Swedish steelmaker SSAB studies accelerating low-emissions steel supplies

Swedish steelmaker SSAB said Oct. 25 that there is “great interest” from customers for low-emissions steel, while bringing on more supplies will need developments in power transmission, permitting and supportive steel market policies.

SSAB said it continues to study accelerating its offering of commercial low-emissions supplies, currently targeted by 2026, in a quarterly report. The move is contingent on electric arc furnaces (EAFs) being installed at Oxelosund in southern Sweden and at its other Scandinavian sites in the future, the company said.

“We are exploring the prerequisites to convert to fossil-free production earlier than the original plan,” SSAB said. “However, this requires that society can ensure power transmission, effective permit processes and a level playing field within Europe and beyond.”

SSAB brought on Mercedes-Benz in the third quarter, among new partnerships with steel users to demonstrate lower emissions through the steel value chain. Truck and bus manufacturer Volvo Group in Q3 successfully used steel plate rolled at the Oxelosund blast furnace works from hydrogen-based hot-briquetted iron sourced from the HYBRIT pilot plant in Lulea, to demonstrate use in a mining haulage vehicle. SSAB is a partner in HYBRIT, which is using renewable power for electrolysis to produce hydrogen, compared with typical direct reduction iron plants which use natural gas.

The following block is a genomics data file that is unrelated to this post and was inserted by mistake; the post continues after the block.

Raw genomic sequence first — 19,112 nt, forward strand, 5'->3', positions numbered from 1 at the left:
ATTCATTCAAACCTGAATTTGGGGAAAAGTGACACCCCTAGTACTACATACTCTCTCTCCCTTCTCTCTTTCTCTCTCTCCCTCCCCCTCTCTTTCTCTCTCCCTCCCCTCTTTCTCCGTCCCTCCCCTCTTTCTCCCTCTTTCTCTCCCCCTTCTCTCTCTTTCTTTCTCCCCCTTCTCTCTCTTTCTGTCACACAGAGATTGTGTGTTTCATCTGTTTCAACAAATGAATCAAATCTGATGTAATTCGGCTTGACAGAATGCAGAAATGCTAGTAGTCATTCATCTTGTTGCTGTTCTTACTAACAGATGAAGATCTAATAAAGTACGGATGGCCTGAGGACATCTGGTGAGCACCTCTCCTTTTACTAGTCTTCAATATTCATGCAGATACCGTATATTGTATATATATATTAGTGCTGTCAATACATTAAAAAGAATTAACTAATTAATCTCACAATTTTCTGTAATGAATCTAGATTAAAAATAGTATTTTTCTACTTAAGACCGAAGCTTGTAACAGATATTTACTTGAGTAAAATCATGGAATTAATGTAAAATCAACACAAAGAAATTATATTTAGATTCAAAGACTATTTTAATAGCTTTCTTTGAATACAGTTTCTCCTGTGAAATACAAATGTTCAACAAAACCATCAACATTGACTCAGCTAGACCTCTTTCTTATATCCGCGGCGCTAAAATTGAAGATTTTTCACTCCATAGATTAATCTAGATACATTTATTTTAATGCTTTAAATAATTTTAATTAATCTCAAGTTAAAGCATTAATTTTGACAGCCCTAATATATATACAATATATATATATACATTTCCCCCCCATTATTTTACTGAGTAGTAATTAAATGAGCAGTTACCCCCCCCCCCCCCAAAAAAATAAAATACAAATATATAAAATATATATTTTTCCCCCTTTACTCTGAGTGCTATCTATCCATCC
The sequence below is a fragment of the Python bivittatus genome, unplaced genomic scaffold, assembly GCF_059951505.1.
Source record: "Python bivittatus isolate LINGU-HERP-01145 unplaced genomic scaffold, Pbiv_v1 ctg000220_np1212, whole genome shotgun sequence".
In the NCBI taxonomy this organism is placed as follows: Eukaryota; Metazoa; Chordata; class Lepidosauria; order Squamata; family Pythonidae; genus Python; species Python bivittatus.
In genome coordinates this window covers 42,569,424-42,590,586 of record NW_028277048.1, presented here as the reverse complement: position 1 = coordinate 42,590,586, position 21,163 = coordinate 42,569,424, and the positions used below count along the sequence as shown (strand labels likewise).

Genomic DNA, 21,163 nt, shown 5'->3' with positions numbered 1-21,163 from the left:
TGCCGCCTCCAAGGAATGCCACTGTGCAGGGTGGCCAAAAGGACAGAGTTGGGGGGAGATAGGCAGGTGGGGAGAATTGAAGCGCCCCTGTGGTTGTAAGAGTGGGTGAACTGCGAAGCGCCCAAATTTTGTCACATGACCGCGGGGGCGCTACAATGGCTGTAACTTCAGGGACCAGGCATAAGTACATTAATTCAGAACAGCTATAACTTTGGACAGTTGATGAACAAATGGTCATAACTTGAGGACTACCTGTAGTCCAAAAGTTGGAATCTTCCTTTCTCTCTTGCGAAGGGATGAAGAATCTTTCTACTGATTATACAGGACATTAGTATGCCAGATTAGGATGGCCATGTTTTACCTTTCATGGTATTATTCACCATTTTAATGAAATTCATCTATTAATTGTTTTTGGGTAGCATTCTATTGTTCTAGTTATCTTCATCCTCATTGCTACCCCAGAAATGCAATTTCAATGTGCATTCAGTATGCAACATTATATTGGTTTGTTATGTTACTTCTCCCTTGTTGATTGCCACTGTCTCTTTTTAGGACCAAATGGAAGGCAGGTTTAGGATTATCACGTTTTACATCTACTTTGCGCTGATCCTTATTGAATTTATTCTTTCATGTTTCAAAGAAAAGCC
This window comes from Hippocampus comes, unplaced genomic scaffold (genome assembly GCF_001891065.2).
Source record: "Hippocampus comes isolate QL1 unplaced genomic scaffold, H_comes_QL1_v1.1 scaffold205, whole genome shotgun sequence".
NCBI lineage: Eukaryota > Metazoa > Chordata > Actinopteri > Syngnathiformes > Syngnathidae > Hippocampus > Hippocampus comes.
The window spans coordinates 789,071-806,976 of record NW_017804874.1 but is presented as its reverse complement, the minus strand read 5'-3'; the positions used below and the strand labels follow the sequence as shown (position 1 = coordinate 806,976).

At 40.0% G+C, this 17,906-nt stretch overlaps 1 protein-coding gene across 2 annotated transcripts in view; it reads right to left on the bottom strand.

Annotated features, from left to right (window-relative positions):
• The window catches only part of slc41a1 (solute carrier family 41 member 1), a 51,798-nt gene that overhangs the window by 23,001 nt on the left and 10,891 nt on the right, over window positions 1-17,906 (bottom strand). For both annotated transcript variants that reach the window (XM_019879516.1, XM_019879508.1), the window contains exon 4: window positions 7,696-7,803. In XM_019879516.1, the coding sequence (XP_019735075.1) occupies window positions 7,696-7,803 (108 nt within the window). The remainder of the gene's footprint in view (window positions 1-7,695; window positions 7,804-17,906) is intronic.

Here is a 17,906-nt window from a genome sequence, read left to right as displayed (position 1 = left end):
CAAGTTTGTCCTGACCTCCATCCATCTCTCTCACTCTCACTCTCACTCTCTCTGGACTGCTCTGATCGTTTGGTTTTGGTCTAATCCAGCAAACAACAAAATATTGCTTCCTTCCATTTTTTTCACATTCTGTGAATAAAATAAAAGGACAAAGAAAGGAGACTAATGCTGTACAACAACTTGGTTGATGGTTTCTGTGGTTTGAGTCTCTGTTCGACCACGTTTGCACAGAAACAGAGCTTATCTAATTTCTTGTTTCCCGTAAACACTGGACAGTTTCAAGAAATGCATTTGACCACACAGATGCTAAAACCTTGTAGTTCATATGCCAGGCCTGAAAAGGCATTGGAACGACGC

Heating cold ferrous scrap and HBI supply has hampered usage rates for steelmaking through the blast furnace’s basic oxygen furnace, while some companies are now trying to optimize use of scrap and HBI with iron ore in the blast furnace to cut down on coke and other fuel emissions.

“SSAB’s fossil-free steel is based on HYBRIT technology, where the coal and coke used in traditional ore-based steelmaking is replaced with fossil free electricity and hydrogen,” it said. “By 2026, SSAB plans to supply the market with fossil-free steel at a commercial scale following the replacement of the blast furnaces in Oxelosund with electric arc furnaces.”

In the meantime, SSAB said the industry’s sustainability can be enhanced by using SSAB’s high-strength steel. In 2021, this overall saving may correspond to 10 million mt/year of CO2 during steel use, split between SSAB EcoUpgraded products with 80% and premium automotive steels with 20%.

SSAB, which relies 100% on use of iron ore pellets rather than sintered ore and lump, saw iron ore purchase pricing double from Q3 2020, and rise further from Q2, as market pellet premiums rose to record levels.

Average iron ore pellet prices in Q3 rose by 9% in US dollar terms compared with Q2, it said. SSAB said it buys pellets from LKAB and Severstal.

SSAB’s coking coal purchasing prices rose 31% on the quarter in in Q3, and by 64% from Q3 2020.

SSAB sourced coking coal from Australia, the US and Canada, usually through annual supply contracts with monthly pricing, the company said in its report.

— Hector Forster